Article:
The two-dozen or so men sit around on thin pile-rugs under a traditional red woven Arabian tent with black motifs, just outside the high white walls of Oman's Majlis as-Shura, an elected advisory body to the country's longtime ruler, Sultan Qaboos bin Said al-Said. By nightfall they are joined by hundreds of men, women and children.
Some of the men have been here since Sunday, when clashes with security forces elsewhere in this normally tranquil country widely considered one of the most developed and stable in an unstable region left as many as six anti-government protesters dead. But the brief spurt of bloodshed in the distant town of Sohar doesn't appear to have scared off tourists and other foreigners, many of whom are still lounging around on beaches that lap the warm Indian Ocean.
Handwritten placards outside the Majlis as-Shura ripple in the breeze near the main tent, outlining the protesters' demands; "Yes to justice, no to corruption," reads one in English and Arabic. "We don't want this," another says in black ink, above several photos of a cramped, impoverished Omani home that could be anywhere in Egypt or rural Tunisia. But unlike the capitals of those countries, there is no police presence for the protesters here in Muscat, no soldiers or tanks, not even a guard outside the ornate black metal gates of the Majlis. In fact, several of the protest organizers are police and military. The only evidence of officialdom is a poster-size framed portrait of the Sultan; with his meticulously trimmed white beard, hands clasped in his lap, traditional dagger, or khanjar, tucked into his belt.
Still, the calm at this sit-in, like that throughout Oman, is deceptive. There are very real grievances here, and concerns about the future of a hereditary monarchy with no heirs. In Sohar, an industrial town a two-hour drive from the Muscat, larger numbers are said to be still protesting, with perhaps more street action expected on Friday after prayers.
Still, that seems very far from the capital. The rallying cry of youth-led protests elsewhere in the region, "the people demand the fall of the regime" has not been uttered here. The 70-year-old Sultan, despite being an absolute monarch who serves as his own prime minister, foreign, defense and finance minister, as well as governor of the central bank, is widely respected as a visionary for modernizing and transforming Oman during his 40-year-reign from a backwater perched at the tip of Arabia into an economic dynamo, diversifying away from oil toward tourism, industrialization and agriculture. But who will come after him? "Every citizen's fear is that there is no clear path for transition," says Zahran Zaher al-Ruqeishi, a protester and employee at the government-owned electricity utility. "Foreign investors also won't put their money in a country where they don't know what will happen with the transition of power."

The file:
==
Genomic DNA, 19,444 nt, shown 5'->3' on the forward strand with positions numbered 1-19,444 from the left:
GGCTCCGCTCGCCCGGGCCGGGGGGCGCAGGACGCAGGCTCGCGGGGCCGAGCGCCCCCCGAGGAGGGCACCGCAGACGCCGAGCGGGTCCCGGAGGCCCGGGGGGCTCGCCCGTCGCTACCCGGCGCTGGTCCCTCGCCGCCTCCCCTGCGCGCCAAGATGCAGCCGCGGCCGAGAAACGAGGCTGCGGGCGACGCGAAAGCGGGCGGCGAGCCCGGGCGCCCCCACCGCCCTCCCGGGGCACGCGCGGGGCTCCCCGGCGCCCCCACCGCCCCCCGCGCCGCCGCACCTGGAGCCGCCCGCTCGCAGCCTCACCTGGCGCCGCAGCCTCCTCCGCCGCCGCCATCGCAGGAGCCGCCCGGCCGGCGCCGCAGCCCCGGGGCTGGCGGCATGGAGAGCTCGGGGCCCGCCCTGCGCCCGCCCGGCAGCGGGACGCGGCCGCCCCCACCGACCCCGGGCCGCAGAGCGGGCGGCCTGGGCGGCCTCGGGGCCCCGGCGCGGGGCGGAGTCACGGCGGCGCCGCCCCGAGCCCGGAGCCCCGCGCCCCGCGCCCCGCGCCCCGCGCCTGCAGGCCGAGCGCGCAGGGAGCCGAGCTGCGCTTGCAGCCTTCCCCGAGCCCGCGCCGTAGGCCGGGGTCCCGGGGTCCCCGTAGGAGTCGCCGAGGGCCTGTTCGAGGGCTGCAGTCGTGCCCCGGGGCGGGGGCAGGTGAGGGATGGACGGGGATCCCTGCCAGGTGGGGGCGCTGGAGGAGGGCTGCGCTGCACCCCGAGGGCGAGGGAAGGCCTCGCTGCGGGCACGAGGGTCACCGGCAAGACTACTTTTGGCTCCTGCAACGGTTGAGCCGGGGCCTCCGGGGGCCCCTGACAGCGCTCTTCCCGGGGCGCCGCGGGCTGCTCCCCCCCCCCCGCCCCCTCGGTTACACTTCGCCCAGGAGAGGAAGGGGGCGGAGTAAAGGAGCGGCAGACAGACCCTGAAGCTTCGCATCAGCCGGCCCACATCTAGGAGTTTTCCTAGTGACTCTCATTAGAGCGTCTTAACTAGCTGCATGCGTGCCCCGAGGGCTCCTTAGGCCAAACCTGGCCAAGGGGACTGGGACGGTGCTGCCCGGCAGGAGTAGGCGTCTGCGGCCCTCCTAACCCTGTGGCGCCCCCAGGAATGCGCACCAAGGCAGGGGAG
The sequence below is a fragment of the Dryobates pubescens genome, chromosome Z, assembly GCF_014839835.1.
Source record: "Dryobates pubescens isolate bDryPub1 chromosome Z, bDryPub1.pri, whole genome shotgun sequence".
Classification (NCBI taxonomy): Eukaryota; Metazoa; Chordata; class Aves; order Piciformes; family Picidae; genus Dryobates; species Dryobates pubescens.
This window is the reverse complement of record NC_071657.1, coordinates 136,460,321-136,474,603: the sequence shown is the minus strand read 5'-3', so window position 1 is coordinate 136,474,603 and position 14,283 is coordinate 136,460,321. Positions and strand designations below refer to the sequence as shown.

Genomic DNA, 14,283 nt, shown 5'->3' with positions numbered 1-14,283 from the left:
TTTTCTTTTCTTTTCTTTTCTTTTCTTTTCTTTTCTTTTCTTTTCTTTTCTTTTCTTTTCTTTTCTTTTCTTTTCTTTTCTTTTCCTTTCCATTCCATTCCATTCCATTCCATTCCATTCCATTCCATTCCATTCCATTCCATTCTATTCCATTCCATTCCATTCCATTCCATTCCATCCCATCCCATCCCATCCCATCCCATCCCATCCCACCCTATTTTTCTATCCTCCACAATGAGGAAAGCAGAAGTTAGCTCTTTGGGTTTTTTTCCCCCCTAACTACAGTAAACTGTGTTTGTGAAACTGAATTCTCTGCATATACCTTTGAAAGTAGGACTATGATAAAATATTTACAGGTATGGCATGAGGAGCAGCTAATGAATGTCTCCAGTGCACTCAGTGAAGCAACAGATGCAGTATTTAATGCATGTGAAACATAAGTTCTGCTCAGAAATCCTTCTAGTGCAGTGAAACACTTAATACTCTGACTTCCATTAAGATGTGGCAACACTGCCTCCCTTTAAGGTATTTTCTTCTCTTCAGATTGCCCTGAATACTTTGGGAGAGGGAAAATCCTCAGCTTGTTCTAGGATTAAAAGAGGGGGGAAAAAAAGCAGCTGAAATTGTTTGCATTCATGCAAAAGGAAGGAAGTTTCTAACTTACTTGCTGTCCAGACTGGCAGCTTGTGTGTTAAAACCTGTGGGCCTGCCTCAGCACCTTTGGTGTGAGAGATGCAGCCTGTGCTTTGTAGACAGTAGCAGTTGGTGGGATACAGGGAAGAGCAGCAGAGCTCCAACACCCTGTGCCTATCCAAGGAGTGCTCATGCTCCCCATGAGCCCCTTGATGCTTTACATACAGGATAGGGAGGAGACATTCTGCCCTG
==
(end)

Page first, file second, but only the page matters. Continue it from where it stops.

Several 4WDs slow down to stare at the protest camp set up along a main road just outside the airport, some of the vehicles carry military men in khaki uniforms with stars on their shoulders, others curious passersby. One stops to unload boxes of bottled water, donated by an anonymous private citizen. A man with a closely-trimmed black beard, strong jaw and green-embroidered kimma, a traditional round cap worn by Omani men, and a dishdasha gets out of a white Toyota sedan and walks toward the tent. He soon engages the group in heated debate.
"What are you doing here?" he asks the men, several of whom are leaning against red cushions and sipping Arabian coffee out of paper cups. The list of demands, a handwritten copy of which is taped to a large blue board positioned near the Majlis gate, is explained to him. It includes the replacement of the current government with a transitional one ahead of elections, the formation of a national accountability board to combat and prosecute corrupt officials, the creation of a committee to write a constitution, job creation and more economic opportunities for all Omanis, the prosecution of members of the security forces responsible for the deaths of protesters, and prompt compensation to the families of the dead.